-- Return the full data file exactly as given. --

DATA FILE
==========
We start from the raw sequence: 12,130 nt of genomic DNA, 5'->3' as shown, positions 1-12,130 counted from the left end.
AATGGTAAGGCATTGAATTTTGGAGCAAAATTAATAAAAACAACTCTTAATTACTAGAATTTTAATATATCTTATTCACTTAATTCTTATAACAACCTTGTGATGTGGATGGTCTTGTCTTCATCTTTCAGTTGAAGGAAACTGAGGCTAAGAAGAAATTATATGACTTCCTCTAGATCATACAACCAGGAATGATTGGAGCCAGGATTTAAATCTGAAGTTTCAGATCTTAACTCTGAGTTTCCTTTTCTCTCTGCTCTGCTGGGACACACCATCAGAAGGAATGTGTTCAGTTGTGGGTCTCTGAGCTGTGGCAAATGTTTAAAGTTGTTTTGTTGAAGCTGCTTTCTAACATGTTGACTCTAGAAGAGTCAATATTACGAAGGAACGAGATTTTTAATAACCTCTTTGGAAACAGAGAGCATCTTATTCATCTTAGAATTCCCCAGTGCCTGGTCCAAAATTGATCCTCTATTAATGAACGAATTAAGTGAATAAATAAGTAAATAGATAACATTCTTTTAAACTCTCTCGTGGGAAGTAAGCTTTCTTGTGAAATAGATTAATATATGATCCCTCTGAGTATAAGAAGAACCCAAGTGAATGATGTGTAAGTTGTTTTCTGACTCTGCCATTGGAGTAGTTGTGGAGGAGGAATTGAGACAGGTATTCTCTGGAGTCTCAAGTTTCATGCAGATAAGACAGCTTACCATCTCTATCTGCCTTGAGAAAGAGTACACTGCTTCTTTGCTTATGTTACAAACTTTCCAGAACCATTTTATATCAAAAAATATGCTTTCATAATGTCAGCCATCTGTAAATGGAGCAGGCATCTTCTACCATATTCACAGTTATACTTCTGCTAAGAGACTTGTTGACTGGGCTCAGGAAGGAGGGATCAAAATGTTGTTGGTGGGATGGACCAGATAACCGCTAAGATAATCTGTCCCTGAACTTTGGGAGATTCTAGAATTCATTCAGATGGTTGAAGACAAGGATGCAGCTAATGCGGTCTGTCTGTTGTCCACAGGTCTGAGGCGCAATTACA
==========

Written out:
We start from the raw sequence: 12,130 nt of genomic DNA, 5'->3' as shown, positions 1-12,130 counted from the left end.
AATGGTAAGGCATTGAATTTTGGAGCAAAATTAATAAAAACAACTCTTAATTACTAGAATTTTAATATATCTTATTCACTTAATTCTTATAACAACCTTGTGATGTGGATGGTCTTGTCTTCATCTTTCAGTTGAAGGAAACTGAGGCTAAGAAGAAATTATATGACTTCCTCTAGATCATACAACCAGGAATGATTGGAGCCAGGATTTAAATCTGAAGTTTCAGATCTTAACTCTGAGTTTCCTTTTCTCTCTGCTCTGCTGGGACACACCATCAGAAGGAATGTGTTCAGTTGTGGGTCTCTGAGCTGTGGCAAATGTTTAAAGTTGTTTTGTTGAAGCTGCTTTCTAACATGTTGACTCTAGAAGAGTCAATATTACGAAGGAACGAGATTTTTAATAACCTCTTTGGAAACAGAGAGCATCTTATTCATCTTAGAATTCCCCAGTGCCTGGTCCAAAATTGATCCTCTATTAATGAACGAATTAAGTGAATAAATAAGTAAATAGATAACATTCTTTTAAACTCTCTCGTGGGAAGTAAGCTTTCTTGTGAAATAGATTAATATATGATCCCTCTGAGTATAAGAAGAACCCAAGTGAATGATGTGTAAGTTGTTTTCTGACTCTGCCATTGGAGTAGTTGTGGAGGAGGAATTGAGACAGGTATTCTCTGGAGTCTCAAGTTTCATGCAGATAAGACAGCTTACCATCTCTATCTGCCTTGAGAAAGAGTACACTGCTTCTTTGCTTATGTTACAAACTTTCCAGAACCATTTTATATCAAAAAATATGCTTTCATAATGTCAGCCATCTGTAAATGGAGCAGGCATCTTCTACCATATTCACAGTTATACTTCTGCTAAGAGACTTGTTGACTGGGCTCAGGAAGGAGGGATCAAAATGTTGTTGGTGGGATGGACCAGATAACCGCTAAGATAATCTGTCCCTGAACTTTGGGAGATTCTAGAATTCATTCAGATGGTTGAAGACAAGGATGCAGCTAATGCGGTCTGTCTGTTGTCCACAGGTCTGAGGCGCAATTACA